But again, still it must bother them, because there are many people in the Mormon Church who want them to be doing Book of Mormon archaeology, and this they don't want to do. And the people who do Book of Mormon archaeology are no longer in the ascendancy. In major educational places like Brigham Young University, which has an absolutely marvelous anthropology/archaeology department, most people are archaeologists and anthropologists who are also Mormons, and that's a different thing. ...

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One might wonder how my profession in general, the profession of archaeology, has used Book of Mormon archaeology -- or let's say archaeology done by Mormons; I always separate these two things out. I think that for the Book of Mormon, even though they don't know much about the Book of Mormon or Mormonism, they take the whole thing as a complete fantasy, that this is a big waste of time. Nothing can ever come out of it because it's just impossible that this could have happened, because we know what happened to these people. We can read their writings: They're not in reformed Egyptian; they're in Maya.

On the other hand, there are the archaeologists who are Mormons, and I think there's a huge amount of respect among my colleagues -- there certainly is with myself -- for the work that they have done and the work they're continuing to do. They're really great, whether they're from BYU or other institutions. They're doing a wonderful job; they're telling us about the American Indian past, the past of Native American civilizations. And they've made a unique contribution, I think, to the study of New World cultures. ...

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Dan Peterson talks about BOM problems on PBS says:

... But I would agree that you don't have anything remotely near slam-dunk proof for the Book of Mormon in the New World. ...

There are certain things that exist in the Book of Mormon that some people argue [are] anachronistic. Steel is an example of that, though the issue dissolves a little bit when you look at, well, what did the word "steel" mean? When words like that appear in King James's English, what do they mean? They don't necessarily mean what we mean by "steel" today. But we do have a problem with metals in the Book of Mormon. The Book of Mormon seems to describe fairly widespread metal use. Well, I don't know if it's widespread; it's common throughout the Book of Mormon history and text, and yet we don't have any good evidence of any kind of metal industry, even small-scale cottage industry, in Mesoamerica at the time.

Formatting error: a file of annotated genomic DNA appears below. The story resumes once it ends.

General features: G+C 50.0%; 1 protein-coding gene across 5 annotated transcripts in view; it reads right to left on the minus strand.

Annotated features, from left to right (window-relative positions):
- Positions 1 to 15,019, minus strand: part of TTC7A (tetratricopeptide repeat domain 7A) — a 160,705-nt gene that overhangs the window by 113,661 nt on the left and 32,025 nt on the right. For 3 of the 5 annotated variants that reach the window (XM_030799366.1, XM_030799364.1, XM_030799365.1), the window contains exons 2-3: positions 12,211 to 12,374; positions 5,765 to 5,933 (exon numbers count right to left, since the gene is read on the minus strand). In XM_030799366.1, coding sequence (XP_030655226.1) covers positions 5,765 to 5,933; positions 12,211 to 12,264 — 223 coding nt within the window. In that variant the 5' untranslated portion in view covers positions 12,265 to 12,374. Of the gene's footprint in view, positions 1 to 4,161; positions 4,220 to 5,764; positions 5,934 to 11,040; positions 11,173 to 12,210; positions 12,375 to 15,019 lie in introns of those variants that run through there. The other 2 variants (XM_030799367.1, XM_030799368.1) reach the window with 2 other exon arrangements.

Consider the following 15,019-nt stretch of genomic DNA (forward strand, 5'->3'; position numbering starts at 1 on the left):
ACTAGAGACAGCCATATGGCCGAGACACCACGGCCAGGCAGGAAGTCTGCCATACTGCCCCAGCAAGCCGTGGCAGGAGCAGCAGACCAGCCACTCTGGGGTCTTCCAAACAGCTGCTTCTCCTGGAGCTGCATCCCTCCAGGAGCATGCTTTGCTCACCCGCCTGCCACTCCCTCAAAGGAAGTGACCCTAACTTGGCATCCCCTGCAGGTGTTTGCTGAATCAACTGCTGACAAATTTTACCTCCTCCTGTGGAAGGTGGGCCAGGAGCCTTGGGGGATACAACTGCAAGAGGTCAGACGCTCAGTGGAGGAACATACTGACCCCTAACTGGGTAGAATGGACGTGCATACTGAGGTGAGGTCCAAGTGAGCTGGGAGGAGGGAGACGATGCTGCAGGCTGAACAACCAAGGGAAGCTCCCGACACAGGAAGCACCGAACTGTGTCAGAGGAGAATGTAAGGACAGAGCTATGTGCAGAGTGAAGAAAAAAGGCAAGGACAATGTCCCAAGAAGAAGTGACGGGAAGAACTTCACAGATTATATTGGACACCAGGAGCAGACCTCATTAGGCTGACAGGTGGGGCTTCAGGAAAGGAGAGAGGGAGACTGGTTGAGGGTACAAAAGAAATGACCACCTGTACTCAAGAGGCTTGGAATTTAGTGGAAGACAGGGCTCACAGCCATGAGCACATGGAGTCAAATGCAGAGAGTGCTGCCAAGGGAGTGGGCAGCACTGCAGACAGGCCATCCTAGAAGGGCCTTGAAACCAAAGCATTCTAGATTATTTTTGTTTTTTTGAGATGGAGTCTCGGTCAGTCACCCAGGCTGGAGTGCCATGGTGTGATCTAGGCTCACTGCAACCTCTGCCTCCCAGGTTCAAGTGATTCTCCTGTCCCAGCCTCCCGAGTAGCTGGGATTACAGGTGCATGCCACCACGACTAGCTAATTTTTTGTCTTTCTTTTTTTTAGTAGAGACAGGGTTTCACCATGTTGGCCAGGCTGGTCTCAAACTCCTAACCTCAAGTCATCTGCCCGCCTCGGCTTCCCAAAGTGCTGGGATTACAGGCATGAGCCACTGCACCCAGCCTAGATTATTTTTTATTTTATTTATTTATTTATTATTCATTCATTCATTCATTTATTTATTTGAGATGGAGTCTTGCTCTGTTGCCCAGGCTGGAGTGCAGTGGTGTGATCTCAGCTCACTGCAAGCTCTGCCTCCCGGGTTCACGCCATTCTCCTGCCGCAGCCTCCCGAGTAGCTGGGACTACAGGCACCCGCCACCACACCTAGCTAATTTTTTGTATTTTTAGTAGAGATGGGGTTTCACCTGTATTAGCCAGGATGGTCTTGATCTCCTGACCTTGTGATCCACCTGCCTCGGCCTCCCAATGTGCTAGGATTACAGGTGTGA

On the other hand, we have words for metals; you can use a technique called glottochronology where you use the technique of the development of languages. You can reason back to the evidence of words in these protolanguages in the time of the Book of Mormon suggesting somebody was doing something with metals at that period, or they wouldn't have words for them. They knew metals. But we don't have the hard archaeological evidence; we have the soft linguistic evidence. ...

Horses in the Book of Mormon would be another. You have relatively few mentions of horses, but there are some, and we don't know exactly how they were used; they don't seem to be all that common. Were they horses as we understood them, [or] does the term describe some other animal? Languages don't always and cultures don't always classify things the way we would expect. We have what we call common-sense ways of doing it. They're not common sense; they're just ours. But again, we don't have a strong case there. We're just problem solving there.